comment

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comment

[′käm‚ent]
(computer science)
An expression identifying or explaining one or more steps in a routine, which has no effect on execution of the routine.

comment

(programming)
(Or "remark") Explanatory text embedded in program source (or less often data) intended to help human readers understand it.

Code completely without comments is often hard to read, but code with too many comments is also bad, especially if the comments are not kept up-to-date with changes to the code. Too much commenting may mean that the code is over-complicated. A good rule is to comment everything that needs it but write code that doesn't need much of it. Comments that explain __why__ something is done and how the code relates to its environment are useful.

A particularly irksome form of over-commenting explains exactly what each statement does, even when it is obvious to any reasonably competant programmer, e.g.

/* Open the input file */ infd = open(input_file, O_RDONLY);
References in classic literature ?
During the whole evening he had remained in one of the corridors, chatting with Bernouin and Brienne, and commenting, with the ordinary skill of people of a court, upon the news which developed like air-bubbles upon the water, on the surface of each event.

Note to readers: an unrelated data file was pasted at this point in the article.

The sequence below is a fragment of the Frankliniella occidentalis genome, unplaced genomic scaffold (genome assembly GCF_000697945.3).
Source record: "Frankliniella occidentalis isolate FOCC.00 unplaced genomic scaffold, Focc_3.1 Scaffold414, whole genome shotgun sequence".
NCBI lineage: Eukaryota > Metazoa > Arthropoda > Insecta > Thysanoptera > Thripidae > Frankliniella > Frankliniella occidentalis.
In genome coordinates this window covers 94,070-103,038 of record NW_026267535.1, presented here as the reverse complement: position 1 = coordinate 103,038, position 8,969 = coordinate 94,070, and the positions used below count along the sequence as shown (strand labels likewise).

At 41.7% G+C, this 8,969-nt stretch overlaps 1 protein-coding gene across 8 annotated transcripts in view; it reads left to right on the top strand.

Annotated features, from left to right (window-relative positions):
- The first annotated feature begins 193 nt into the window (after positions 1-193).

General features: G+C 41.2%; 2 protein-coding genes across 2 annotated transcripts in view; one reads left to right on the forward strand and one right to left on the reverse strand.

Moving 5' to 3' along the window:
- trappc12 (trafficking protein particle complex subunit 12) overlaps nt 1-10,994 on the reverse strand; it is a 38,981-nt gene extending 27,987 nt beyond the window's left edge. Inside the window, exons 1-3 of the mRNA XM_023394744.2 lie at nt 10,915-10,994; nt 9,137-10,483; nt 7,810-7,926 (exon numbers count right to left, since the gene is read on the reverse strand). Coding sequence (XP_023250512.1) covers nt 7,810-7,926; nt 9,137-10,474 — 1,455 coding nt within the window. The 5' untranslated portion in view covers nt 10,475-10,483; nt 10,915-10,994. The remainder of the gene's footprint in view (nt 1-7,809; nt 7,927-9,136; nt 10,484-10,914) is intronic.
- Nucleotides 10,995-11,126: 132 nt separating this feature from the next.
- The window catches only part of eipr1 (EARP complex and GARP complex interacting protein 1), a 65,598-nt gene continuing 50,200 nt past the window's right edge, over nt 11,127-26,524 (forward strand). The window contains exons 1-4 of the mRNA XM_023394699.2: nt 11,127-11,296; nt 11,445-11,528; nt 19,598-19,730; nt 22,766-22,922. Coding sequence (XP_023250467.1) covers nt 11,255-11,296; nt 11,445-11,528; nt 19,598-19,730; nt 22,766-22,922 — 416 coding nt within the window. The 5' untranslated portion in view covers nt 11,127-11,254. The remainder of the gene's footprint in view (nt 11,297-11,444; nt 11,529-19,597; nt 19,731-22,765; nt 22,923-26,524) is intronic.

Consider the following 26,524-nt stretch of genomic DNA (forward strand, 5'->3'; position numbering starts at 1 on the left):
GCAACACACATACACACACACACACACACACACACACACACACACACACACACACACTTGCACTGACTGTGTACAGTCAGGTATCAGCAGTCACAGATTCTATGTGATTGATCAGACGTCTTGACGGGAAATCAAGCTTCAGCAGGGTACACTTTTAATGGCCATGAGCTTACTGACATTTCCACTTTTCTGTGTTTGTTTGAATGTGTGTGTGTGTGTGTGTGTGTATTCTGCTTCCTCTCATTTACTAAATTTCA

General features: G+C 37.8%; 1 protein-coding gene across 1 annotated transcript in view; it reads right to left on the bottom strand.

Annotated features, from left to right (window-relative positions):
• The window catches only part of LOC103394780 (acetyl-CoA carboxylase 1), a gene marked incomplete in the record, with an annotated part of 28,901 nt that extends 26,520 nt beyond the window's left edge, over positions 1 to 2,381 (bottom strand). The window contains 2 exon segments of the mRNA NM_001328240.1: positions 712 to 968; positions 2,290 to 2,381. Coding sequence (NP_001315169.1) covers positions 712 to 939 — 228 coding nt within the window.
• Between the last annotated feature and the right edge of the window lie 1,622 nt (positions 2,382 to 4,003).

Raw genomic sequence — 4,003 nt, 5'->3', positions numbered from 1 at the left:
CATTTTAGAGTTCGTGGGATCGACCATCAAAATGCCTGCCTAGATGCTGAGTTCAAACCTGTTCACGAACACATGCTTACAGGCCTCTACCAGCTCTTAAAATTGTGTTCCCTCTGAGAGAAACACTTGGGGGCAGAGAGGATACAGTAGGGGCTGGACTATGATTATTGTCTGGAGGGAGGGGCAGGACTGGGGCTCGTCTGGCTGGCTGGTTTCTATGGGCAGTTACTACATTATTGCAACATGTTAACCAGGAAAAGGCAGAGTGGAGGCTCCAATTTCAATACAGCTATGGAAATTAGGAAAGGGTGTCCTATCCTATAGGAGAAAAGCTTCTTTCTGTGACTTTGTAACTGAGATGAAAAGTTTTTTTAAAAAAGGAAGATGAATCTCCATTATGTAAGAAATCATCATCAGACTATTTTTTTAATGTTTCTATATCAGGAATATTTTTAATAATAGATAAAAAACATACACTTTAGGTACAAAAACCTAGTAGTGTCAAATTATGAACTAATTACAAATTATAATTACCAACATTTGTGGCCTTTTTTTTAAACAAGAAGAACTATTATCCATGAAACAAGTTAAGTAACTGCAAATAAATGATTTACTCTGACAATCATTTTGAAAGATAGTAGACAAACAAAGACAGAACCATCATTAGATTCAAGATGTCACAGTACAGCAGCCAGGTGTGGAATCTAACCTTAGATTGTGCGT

He turned to me with that horrible trick of his of commenting upon Mills as though that quiet man whom I admired, whom I trusted, and for whom I had already something resembling affection had been as much of a dummy as that other one lurking in the shadows, pitiful and headless in its attitude of alarmed chastity.
Its splendour was in such contrast to his homely ways and simple life that I could not help commenting upon it.
There are the gushing young ladies who, having read "David Copperfield," have thereupon sought out a small, longhaired dog of nondescript breed, possessed of an irritating habit of criticising a man's trousers, and of finally commenting upon the same by a sniff indicative of contempt and disgust.
Casaubon's time of life, she had no means of knowing, so that he could not have the advantage of comparison; but her husband's way of commenting on the strangely impressive objects around them had begun to affect her with a sort of mental shiver: he had perhaps the best intention of acquitting himself worthily, but only of acquitting himself.
Weston commenting upon the brightness of the morning and the beauty of the bay, and then upon the advantages A possessed over many other fashionable places of resort.
Some of the shes came very close and plucked at her garments, commenting upon them to one another in their strange tongue.